Workshop: Pharmaceuticals in Soil, Sludge and Slurry

German Federal Environment Agency Dessau-Roßlau
Wörlitzer Platz 1
06844 Dessau-Roßlau
Deutschland
bis
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Pharmaceutical residues in sludge and slurry applied on soil may persist for a long period in soil, accumulate, pose a problem for soil micro- and macrofauna and can be taken up by plants.

General Background

Pharmaceuticals are biologically active substances applied to restore human or animal health but are also found throughout the environment, and concerns about their presence and potential effects on environmental health have been raised. Tons of human pharmaceuticals are consumed that partially enter wastewater and sewage sludge. Also veterinary pharmaceuticals like antibiotics (1.734 tons, DIMDI 2011, Germany) and antiparasitics are released on fields with the slurry nutrient load where they can accumulate in the soil; enter the groundwater via leakage water or run-off directly into waterways. Because of the wide consequences of the occurrence of those residues in the environment, data concerning the fate, effects and risks on the environment are necessary.

Results and Conclusion of the workshop

The Federal Environment Agency invited experts from academia and from state and federal authorities, including a selection of international scientists to present new results concerning characteristics, occurrence and risks of pharmaceuticals in soil, sludge and slurry and to determine substances for monitoring processes.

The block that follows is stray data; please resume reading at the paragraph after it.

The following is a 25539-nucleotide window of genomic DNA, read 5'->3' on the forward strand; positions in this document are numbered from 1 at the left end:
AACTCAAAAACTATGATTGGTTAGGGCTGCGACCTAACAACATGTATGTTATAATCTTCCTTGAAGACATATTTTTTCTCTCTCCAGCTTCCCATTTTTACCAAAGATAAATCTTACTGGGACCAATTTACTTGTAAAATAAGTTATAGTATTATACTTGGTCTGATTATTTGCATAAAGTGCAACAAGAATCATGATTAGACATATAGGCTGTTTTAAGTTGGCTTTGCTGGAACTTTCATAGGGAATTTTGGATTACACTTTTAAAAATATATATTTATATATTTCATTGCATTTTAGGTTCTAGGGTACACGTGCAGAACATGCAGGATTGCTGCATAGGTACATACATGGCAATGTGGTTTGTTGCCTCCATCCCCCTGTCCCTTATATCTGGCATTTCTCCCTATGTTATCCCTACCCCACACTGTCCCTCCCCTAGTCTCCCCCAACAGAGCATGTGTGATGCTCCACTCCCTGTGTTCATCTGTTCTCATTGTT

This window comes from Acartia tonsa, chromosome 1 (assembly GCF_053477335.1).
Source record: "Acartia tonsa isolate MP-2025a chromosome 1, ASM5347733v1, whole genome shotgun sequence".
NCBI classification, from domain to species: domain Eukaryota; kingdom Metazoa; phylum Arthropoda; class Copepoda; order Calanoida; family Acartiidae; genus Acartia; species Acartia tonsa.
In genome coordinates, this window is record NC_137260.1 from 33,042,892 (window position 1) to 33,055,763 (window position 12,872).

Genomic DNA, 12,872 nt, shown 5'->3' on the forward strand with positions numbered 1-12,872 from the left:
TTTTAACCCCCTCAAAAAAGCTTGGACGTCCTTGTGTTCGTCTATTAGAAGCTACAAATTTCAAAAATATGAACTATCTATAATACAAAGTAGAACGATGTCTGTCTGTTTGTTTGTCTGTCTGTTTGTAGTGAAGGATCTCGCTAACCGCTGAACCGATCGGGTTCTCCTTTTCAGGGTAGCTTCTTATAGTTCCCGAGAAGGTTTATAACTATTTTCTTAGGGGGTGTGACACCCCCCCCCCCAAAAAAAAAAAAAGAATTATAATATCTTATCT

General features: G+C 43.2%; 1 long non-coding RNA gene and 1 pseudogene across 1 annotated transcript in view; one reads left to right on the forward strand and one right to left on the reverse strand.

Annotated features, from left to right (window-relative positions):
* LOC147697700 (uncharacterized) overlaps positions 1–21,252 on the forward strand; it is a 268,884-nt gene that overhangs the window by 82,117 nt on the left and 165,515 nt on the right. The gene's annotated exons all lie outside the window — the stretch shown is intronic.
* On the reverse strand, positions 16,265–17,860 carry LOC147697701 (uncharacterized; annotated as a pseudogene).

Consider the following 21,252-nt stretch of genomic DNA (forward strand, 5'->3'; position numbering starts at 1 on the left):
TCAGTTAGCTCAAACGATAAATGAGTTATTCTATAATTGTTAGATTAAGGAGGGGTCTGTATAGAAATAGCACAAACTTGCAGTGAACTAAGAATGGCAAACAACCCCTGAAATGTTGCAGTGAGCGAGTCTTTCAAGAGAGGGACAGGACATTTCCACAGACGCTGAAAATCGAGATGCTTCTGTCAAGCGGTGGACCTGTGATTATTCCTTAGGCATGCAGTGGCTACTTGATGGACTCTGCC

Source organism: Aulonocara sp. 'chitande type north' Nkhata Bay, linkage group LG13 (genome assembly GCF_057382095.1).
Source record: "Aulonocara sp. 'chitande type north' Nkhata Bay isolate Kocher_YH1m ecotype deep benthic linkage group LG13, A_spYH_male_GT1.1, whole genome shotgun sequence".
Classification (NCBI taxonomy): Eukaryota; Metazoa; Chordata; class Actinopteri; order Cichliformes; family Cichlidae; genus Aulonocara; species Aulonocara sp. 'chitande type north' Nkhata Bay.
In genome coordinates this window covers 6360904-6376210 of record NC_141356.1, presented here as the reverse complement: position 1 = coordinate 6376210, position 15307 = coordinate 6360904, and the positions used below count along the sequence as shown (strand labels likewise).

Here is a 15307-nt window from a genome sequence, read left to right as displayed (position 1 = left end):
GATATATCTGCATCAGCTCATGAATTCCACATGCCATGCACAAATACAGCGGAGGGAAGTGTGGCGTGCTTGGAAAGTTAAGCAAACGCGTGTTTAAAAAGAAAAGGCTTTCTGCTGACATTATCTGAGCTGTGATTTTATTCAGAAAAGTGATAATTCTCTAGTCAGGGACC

The participants agreed that pharmaceutical residues can persist and accumulate in soil over a long time. Several presentations demonstrated that there is evidence of an uptake of certain pharmaceuticals in plants and soil organisms like earthworms. There is also an indication that pharmaceutical residues like antibiotics may lead to changes in the structure of soil-microorganisms going along with a decrease of certain microbiologic performances. Furthermore there is evidence that antibiotics in soil can further select resistance. Livestock excrements that contain residues of antiparasitics may pose a danger for dung organisms provoking lower degradation rates.

At present there is no regulation with regard to pharmaceuticals in sludge, slurry or soil and no monitoring after marketing authorization of pharmaceutical products.

Therefore, nationwide and European monitoring programs for more reliable data of pharmaceutical concentrations in soil, sludge and slurry are necessary. For the revision of German Sewage Sludge Ordinance indicator substances for monitoring connected to quality assurance processes were proposed, like Ciprofloxacin, Sulfamethoxazol and Carbamazepin.

As a result of the workshop further fields of research were identified, e.g the placing of antibiotic resistance in risk assessment framework, the assessment of mixture toxicity and the identification and assessment of active metabolites in soil was identified.

Presentations

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